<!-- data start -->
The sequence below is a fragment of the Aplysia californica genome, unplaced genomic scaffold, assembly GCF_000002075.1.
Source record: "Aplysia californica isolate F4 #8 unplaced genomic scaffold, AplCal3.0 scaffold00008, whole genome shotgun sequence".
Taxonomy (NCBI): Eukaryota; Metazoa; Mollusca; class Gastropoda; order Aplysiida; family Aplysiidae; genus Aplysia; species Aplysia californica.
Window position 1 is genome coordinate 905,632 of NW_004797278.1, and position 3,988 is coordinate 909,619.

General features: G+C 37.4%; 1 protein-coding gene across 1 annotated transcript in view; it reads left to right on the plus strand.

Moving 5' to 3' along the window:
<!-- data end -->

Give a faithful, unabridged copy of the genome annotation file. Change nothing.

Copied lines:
The sequence below is a fragment of the Aplysia californica genome, unplaced genomic scaffold, assembly GCF_000002075.1.
Source record: "Aplysia californica isolate F4 #8 unplaced genomic scaffold, AplCal3.0 scaffold00008, whole genome shotgun sequence".
Taxonomy (NCBI): Eukaryota; Metazoa; Mollusca; class Gastropoda; order Aplysiida; family Aplysiidae; genus Aplysia; species Aplysia californica.
Window position 1 is genome coordinate 905,632 of NW_004797278.1, and position 3,988 is coordinate 909,619.

General features: G+C 37.4%; 1 protein-coding gene across 1 annotated transcript in view; it reads left to right on the plus strand.

Moving 5' to 3' along the window: